A year before the outbreak of World War I, little Ludwig was born on a small farm near the equally small town of Salz in Lower Franconia. Like most of the characters in our stories, he loved technology from an early age and learned how to repair the agricultural machinery he most often deals with - a fate very similar to that of Henry Ford. Ludwig received his degree in mechanical engineering and in 1937 began working at the Junkers factories in Dessau as head of the research department for gasoline engines. By the way, it was in this department that the first gasoline direct injection systems were developed, used on German combat aircraft, but that's another story. At the end of the war, the Allies broke the back of the German economy, dropping tons of aerial bombs on important industrial centers - as a result of several bombings of Dessau, only heaps of rubble remained from the Junkers factories, and Ludwig Ellsbet and his large family managed to escape. Russian army escaping on bicycles. Immediately after the war, he began working for the Salzinger automobile company, first assembling tractors with aircraft engines that had survived the war, and then assembling cars from recycled military equipment. Jeep.
In 1951, the tech world was struck by the Ellisbett X-frame unveiled at the Berlin International Motor Show. However, the main reason for the enthusiasm of the specialists is not in the frame, but in the engine presented by Elsbet. The magazine "Auto, Motor und Sport" writes with surprise. The Elsbeth machine with its four-cylinder two-stroke light alloy radial diesel engine attracted the most interest at the show. The design is both very light and simple. It is truly revolutionary and can rightfully be called the technical masterpiece of the German car industry. Elsbeth's company, meanwhile, files for bankruptcy, and he buys most of it and becomes an independent manufacturer of two-stroke diesel engines. In 1956, he developed an "internally cooled" diesel engine, creating the first of its kind without a water jacket and circulating cooling streams, in which all heat, except for radiation emitted as heat loss, is transferred to the exhaust gas.
In 1959, Elsbeth moved to MAN, improving the so-called “M-process” and thereby more than doubling the company's market presence. Back in 1973, Ellsbett developed special injectors and created a direct injection diesel engine based on an in-line six-cylinder engine. BMW... The engine showed excellent performance, but BMW and Bosch, which are involved in the implementation of the fuel system, were unable to translate this project into a production reality. Obviously, Bosch was influenced by the opinion of many experts of the time, who stated that it was technically impossible to create a reliable diesel engine for a direct injection vehicle at this stage. Eventually BMW abandoned this technology and it was only 15 years later that Ferdinand Piech imposed this concept on Audi - redesigned Elsbet, but completely new and created without the help of Bosch.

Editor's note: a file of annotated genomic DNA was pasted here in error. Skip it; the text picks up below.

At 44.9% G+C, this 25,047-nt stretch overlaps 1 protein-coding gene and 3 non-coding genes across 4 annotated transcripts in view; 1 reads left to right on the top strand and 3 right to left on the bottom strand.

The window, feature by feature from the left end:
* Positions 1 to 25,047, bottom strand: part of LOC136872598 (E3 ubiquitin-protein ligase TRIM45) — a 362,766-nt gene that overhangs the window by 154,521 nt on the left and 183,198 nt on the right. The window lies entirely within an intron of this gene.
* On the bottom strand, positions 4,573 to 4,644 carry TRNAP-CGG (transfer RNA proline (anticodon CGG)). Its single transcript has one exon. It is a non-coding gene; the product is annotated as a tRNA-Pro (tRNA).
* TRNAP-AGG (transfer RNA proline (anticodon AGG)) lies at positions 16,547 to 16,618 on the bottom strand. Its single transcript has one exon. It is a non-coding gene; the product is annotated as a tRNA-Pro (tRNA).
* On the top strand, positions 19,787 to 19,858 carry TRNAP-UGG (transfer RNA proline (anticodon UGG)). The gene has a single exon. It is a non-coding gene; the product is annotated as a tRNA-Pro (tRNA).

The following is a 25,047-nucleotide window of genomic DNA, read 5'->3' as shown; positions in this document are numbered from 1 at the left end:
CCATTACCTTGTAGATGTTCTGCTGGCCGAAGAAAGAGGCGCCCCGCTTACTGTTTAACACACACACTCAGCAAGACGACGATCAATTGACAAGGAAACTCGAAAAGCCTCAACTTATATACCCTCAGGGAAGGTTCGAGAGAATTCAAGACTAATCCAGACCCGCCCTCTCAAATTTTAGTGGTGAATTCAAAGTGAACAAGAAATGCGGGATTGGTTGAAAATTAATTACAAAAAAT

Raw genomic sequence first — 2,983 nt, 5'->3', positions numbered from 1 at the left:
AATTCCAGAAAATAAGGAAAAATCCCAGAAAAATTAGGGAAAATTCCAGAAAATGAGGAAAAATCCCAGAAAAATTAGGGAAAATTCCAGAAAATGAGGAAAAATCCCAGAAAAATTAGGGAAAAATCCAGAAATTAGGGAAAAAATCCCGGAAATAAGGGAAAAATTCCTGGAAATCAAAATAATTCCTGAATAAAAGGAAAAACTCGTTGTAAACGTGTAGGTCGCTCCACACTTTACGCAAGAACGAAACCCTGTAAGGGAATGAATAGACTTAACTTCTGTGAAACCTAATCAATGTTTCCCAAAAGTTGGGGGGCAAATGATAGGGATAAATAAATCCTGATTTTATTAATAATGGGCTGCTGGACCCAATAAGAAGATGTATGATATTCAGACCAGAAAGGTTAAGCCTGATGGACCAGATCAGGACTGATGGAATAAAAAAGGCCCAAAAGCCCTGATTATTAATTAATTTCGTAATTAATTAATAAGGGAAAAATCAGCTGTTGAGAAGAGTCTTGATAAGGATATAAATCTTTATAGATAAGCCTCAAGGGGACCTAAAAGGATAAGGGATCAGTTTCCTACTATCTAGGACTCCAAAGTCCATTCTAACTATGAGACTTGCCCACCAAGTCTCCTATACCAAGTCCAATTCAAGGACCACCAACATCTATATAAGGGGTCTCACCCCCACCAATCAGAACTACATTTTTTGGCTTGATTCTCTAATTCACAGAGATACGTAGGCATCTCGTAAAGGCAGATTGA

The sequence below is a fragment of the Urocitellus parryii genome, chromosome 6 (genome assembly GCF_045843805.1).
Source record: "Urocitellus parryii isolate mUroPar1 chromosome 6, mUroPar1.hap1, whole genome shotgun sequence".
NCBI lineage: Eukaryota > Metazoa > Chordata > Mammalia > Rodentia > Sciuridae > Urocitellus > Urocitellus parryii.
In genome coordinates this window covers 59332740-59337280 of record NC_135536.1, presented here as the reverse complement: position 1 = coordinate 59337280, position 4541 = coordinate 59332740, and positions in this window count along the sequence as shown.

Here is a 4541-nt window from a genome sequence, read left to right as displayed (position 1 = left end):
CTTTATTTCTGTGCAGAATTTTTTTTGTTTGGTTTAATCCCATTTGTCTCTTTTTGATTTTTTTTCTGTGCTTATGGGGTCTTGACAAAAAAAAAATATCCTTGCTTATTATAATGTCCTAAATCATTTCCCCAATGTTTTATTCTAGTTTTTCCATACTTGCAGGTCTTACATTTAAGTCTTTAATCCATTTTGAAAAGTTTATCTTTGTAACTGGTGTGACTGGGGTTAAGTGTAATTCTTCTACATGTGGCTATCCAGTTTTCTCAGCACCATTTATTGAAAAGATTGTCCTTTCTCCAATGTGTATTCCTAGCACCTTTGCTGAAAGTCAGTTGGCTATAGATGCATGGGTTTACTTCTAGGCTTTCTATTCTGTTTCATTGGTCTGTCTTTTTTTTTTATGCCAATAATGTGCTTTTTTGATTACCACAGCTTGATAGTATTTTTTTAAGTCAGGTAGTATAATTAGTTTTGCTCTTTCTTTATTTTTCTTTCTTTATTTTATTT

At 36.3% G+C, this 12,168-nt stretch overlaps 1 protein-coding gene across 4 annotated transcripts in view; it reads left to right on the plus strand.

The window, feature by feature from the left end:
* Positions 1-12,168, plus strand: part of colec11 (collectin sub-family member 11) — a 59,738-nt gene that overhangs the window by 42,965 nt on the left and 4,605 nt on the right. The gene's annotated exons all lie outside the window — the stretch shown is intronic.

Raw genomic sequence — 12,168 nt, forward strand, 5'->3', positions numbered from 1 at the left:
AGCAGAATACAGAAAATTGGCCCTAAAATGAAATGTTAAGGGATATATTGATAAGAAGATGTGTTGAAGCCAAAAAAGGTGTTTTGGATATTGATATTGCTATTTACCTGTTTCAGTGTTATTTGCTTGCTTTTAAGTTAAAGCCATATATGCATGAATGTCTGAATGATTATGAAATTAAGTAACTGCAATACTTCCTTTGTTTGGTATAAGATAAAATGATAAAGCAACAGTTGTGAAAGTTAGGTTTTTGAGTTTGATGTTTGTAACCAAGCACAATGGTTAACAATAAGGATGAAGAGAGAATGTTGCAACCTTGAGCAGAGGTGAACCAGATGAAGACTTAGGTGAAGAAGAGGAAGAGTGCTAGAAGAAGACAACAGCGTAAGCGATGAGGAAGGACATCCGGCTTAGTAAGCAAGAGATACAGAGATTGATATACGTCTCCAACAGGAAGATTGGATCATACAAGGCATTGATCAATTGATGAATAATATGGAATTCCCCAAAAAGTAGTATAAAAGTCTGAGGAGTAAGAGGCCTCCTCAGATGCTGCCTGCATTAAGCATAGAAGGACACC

In parallel with this fundamental development, Elsbet has created many other interesting technologies, such as the so-called "Duoterm Combustion Piston", in which combustion is insulated from the cylinder walls and, along with special double bottom pistons, leads to significant fuel savings. Together with Nixdorf, Ellsbet developed the first electronically controlled injection system, as well as the "integrated injection" system, which is the direct predecessor of modern common rail and "unit injector" systems.
At first glance, Ellsbet's comprehensive biography just presented has no place in this narrative, and seems to deviate significantly from the main topic of fuel. However, Ellsbet is such a unique part of modern technological progress, and his inventions are so important that it would be unthinkable to miss his name and contribution. It is on the basis of his ideas that he and the designers of his company Elsbett create systems that are absolutely applicable in practice for feeding diesel engines with vegetable oils. Please note - not with biodiesel, but with vegetable oils. Elsbett develops both engines for agricultural machinery that work exclusively with vegetable oils, as well as additional installation systems that allow the use of vegetable oils as a fuel for standard diesel engines. Special diesel engines have special nozzles, heaters, modified glow plugs and a number of other specialized devices that allow using vegetable oils as fuel without problems.
From the deep fryer - straight into the container
To begin with, it is worth clarifying that a diesel engine can run on ordinary vegetable oil. Therefore, we will first introduce you to it, and then to a secondary fuel known as biodiesel and obtained through a relatively simple chemical process based on vegetable oils as raw materials.
One of the main problems with vegetable oils is their significantly higher molecular weight and significantly higher density than petroleum diesel, so they need to be preheated with special devices to prepare them to pass through them. special nozzles that take care of their correct spraying.